I have been obsessively reviewing the Legacy of Kain series over the last couple months. Call it a “coping mechanism,” for my inability to update the comic. I think we’re still waiting for the new DNS to make its way ’round the web but I think the website should be back now, with shorter load times.

The Legacy of Kain series is among the more influential works for me — in retrospect I realize that LOK likely meets the same needs for me that the Assassin’s Creed series meets for the current generation of gamers.

There are several critical similarities between the two series — first, they have story arcs spanning multiple entries with an aim to integrate the narrative of each game (no matter how dull) rather than exclude, they are time-travel stories with a broad emphasis on the themes of choice, consequence, and fate.

Additionally, both series attempt to reconcile player character death and the save/load mechanics and their impact on the game experience.

When Ezio dies in Assassin’s Creed 2, it isn’t because he’s a terrible assassin — it’s because Desmond is terrible at doing exactly whatever Ezio did to not die in “real life.” Ezio is simply too cool to make dumb player mistakes.

Legacy of Kain uses two separate — arguably better arguments — for the characters’ repeated attempts to overcome the challenges of the game world, both based on the immortality of their protagonists’ respective immortality.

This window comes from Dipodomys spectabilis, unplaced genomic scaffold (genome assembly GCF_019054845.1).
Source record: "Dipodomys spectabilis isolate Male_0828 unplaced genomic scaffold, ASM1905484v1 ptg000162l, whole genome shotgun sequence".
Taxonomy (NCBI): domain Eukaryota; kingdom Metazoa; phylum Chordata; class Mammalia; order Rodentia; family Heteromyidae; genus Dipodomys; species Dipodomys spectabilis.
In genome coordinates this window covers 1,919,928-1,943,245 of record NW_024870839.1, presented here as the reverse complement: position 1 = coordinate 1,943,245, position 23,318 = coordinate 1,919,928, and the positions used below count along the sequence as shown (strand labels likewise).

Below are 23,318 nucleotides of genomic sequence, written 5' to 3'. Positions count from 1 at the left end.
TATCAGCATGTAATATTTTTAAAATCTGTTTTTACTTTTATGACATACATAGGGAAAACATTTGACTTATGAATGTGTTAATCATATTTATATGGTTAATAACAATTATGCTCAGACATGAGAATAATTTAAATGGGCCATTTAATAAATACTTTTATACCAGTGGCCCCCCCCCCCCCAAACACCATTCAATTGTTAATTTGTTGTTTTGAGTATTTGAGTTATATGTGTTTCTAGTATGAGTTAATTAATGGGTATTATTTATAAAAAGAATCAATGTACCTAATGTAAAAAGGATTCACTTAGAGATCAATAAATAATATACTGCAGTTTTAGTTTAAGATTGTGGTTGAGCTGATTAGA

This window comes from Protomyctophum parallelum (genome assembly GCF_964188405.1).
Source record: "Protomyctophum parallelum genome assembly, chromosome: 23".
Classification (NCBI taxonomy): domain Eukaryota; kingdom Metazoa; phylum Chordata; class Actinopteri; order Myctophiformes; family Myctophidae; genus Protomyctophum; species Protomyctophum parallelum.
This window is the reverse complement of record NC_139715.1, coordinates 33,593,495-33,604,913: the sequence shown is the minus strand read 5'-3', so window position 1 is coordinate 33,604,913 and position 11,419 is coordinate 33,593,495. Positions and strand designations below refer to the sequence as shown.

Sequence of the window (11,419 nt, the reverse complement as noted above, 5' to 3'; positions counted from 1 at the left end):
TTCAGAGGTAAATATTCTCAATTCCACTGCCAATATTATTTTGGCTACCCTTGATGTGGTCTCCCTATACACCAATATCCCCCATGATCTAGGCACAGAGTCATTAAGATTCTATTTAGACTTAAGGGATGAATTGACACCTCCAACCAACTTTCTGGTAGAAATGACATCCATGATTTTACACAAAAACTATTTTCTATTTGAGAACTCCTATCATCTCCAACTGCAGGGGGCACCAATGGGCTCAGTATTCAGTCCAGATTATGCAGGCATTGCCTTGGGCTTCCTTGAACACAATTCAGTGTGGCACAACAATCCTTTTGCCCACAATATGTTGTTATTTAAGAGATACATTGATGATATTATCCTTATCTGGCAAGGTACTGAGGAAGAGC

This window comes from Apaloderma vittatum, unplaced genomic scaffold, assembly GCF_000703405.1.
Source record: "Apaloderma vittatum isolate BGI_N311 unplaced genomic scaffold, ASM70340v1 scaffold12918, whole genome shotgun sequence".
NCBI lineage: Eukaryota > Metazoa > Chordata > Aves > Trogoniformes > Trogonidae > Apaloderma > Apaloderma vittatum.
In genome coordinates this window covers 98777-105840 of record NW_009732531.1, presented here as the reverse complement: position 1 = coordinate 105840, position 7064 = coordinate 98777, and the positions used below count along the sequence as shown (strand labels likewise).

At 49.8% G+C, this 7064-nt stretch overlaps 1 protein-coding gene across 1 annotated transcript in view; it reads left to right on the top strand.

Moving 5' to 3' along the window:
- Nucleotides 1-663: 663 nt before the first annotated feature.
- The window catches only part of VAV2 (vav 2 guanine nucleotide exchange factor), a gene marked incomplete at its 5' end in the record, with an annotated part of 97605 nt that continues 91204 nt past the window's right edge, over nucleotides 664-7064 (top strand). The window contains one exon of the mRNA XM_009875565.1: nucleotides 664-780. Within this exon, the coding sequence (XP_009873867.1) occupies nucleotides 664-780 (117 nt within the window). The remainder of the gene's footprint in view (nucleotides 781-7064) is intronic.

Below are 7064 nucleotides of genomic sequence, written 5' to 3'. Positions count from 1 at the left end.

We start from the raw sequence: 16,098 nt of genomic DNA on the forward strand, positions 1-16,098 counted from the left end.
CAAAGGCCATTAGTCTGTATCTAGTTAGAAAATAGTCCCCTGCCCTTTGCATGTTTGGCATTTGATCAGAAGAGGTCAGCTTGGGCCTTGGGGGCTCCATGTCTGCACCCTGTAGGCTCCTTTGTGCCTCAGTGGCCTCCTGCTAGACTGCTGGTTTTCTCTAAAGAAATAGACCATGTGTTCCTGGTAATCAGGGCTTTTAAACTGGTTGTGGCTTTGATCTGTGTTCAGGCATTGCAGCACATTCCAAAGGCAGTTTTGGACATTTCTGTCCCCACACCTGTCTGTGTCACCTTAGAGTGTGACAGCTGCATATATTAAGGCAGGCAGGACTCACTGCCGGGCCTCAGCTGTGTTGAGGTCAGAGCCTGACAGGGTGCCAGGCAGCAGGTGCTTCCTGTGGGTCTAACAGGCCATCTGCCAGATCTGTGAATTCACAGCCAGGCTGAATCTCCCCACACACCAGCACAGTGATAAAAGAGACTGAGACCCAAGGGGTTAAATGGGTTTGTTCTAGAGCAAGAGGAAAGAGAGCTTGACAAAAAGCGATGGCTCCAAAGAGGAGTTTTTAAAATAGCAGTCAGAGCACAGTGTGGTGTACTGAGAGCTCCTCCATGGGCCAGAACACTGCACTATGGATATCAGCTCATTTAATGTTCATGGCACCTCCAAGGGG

Kain, as a vampire who gradually accumulates godlike power, is effectively immortal. When defeated in combat, he transforms into a swarm of bats and returns to his crypt (or the last checkpoint) to recover. He doesn’t die.

Raziel, as a wraith inhabiting a series of — temporary — physical bodies, first reverts to the ethereal plane where he manifests as a spirit. If defeated again he’s drawn to the Elder God, the being that squats at the “Wheel of Fate.”

As a wraith, Raziel possesses a spirit that can never be destroyed. Thoroughly immortal, he’s relentlessly destroyed and reincarnated throughout the series.

The Soul Reaver titles and Defiance are some of my favorite games. Period.

Not that the games aren’t without their problems, but I never imagined myself capable of setting aside my rose-tinted glasses long enough to find any.

Oh, but I did.

This isn’t a celebration of tearing down a classic game but rather a personal triumph over my own nostalgia filter. If I can be critical of this series, I can be critical of anything — eventually, I suppose. It took me ten years.